I like your edit. By the way, the Hoover index satisfies anonymity, scale independence, population independence and the strong form of the Dalton-Pigou criterion. I add that to the article. --DL5MDA (talk) 10:17, 1 November 2008 (UTC)

Some hefty rearranging[edit]

@Radeksz: By http://en.wikipedia.org/w/index.php?title=Income_inequality_metrics&diff=249080070&oldid=248968702 I rearranged some of your and my edits and added a briefing on the 3 important inequality measures. Please check, wether I got your statements on quintiles wrong. --DL5MDA (talk) 22:27, 1 November 2008 (UTC)

Looks good. I made some minor spelling and stylistic changes. In terms of the article as a whole, the section on the Theil index maybe be a little too long relative to the other sections, particularly since most of that information should be in the relevant article. I'm also not clear on what this phrase means: "techniques used to make judgments within the concept of poverty and fairness". Can you clarify? Another thought; it might be worthwhile to (briefly) mention the Foster-Greer-Thorbecke measure (and red link it for now) as a measure which combines measurement of poverty and inequality (for some values of FGT alpha).radek (talk) 00:10, 2 November 2008 (UTC)
I simply removed the "techniques" thing.
As for FGT: I had a look into http://rspas.anu.edu.au/papers/asarc/2003_02.pdf and http://sedac.ciesin.columbia.edu/povmap/contribute/ds_defs_vars.jsp. The FGT measure clearly is a powerty measure. Does that fit into an article on inequality measures? --DL5MDA (talk) 01:46, 2 November 2008 (UTC)
It's a poverty measure that also takes into account (with alpha=2) the inequality among the poor. It can be written as a function of a poor-only Gini and a poor-only coefficient of variation. I'll try to look some stuff up on it.radek (talk) 02:08, 2 November 2008 (UTC)
I comparison to the inequality measures, when using FGT measures, of course the powerty line z and the amount q of poor people within a society with the size N has to be determined before the computation. Computing FGT measures requires more decisions than what is requirde to decide before computing the Gini index, the Theil index or the Hoover index. In order to determine the poverty line, you either could use the median or (better) welfare functions, which again requires to compute inequality measures.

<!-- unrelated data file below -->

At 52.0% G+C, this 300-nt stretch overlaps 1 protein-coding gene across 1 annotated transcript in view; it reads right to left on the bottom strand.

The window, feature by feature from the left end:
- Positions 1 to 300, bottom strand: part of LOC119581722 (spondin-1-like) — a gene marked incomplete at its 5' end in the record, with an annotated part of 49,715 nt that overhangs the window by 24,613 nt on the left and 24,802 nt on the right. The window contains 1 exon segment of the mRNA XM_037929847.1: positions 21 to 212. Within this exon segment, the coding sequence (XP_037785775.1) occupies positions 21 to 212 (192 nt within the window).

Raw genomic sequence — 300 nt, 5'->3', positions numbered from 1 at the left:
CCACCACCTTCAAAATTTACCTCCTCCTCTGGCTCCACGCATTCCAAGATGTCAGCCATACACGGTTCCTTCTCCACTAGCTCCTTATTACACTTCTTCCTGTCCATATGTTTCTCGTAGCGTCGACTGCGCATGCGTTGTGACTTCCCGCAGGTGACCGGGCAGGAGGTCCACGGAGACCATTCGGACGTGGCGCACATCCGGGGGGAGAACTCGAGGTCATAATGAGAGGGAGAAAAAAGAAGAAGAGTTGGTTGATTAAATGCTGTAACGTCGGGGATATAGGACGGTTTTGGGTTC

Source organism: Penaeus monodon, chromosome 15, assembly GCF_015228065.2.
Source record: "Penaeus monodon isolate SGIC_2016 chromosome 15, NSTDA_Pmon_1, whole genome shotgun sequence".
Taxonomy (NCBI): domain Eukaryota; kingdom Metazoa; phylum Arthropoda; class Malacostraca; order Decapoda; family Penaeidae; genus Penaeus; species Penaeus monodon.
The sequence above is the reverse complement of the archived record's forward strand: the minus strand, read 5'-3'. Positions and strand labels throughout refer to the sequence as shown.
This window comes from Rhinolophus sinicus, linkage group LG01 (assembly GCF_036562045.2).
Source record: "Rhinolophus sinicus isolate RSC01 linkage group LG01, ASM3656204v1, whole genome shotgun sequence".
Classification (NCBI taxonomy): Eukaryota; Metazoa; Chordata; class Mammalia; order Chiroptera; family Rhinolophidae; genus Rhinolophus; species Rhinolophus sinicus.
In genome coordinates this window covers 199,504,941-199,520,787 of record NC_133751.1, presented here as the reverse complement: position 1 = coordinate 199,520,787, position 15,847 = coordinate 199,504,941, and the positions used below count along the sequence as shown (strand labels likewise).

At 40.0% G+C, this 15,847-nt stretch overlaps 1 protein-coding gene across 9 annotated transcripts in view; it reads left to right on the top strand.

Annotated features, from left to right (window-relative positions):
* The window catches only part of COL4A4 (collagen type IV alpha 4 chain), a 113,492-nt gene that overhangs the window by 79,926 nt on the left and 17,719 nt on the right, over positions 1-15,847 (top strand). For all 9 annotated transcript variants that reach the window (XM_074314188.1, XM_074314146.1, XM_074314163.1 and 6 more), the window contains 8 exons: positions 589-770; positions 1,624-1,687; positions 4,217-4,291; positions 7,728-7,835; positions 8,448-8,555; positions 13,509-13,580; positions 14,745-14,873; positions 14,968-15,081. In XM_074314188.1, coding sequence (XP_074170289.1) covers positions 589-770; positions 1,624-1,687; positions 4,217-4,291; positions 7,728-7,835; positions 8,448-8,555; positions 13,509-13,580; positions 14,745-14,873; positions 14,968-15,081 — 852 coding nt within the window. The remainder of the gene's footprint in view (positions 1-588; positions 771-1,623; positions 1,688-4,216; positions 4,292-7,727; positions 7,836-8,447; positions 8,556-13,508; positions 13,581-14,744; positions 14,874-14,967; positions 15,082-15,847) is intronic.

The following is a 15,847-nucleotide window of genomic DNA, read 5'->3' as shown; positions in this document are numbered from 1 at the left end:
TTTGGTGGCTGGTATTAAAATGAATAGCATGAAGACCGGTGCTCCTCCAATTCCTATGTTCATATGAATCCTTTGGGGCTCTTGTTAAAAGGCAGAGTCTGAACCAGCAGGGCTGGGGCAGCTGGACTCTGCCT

FGT refers to a whole class of measures. Probably that deserves a separate article.
--DL5MDA (talk) 09:11, 2 November 2008 (UTC)
I created an article on the FGT. It's just a beginning for now.radek (talk) 10:31, 2 November 2008 (UTC)

Theil index[edit]

The paragraph is a bit longer again. But (in contrary to the article dedicated to the Theil index) here I did not torture the readers with formulas. Also it compares the Theil index with the Hoover index, which due to its nature very well can serve as a contrast to the Theil index. --DL5MDA (talk) 10:09, 2 November 2008 (UTC)

Redundancy[edit]

Because this article covers issues which are also covered in separate articles on the Gini coefficient, the Theil index and the Hoover index, I would like to mention an important difference between this article and the articles dedicated to single inequality measures: In this article I avoid formulas. Only in the spreadsheet you find formulas, but there they serve as applied tools and not as an explanation. --DL5MDA (talk) 20:31, 2 November 2008 (UTC)

Why is few academic infos available for the term....[edit]

from Google scholar point of view ...???

--222.64.18.96 (talk) 06:02, 8 October 2009 (UTC)

Graph of countries / US[edit]

I'd like to see a plot of countries on a Gini coefficient (or whichever measure is chosen) vs. log GDP per capita chart. As I recall, the trend is very strong: there is a strip of egalitarian countries with low to high wealth, and a strip of poor countries with low to high inequality. The notable outlier in the graph is the United States. Surely this effect has been noticed in WP:RS; if anyone has seen this I think it would make a good (sub)section.

CRGreathouse (t | c) 15:45, 21 January 2010 (UTC)

See this blog posting? - Bhyde (talk) 17:28, 21 January 2010 (UTC)

Thanks for that, interesting reading. CRGreathouse (t | c) 02:54, 22 January 2010 (UTC)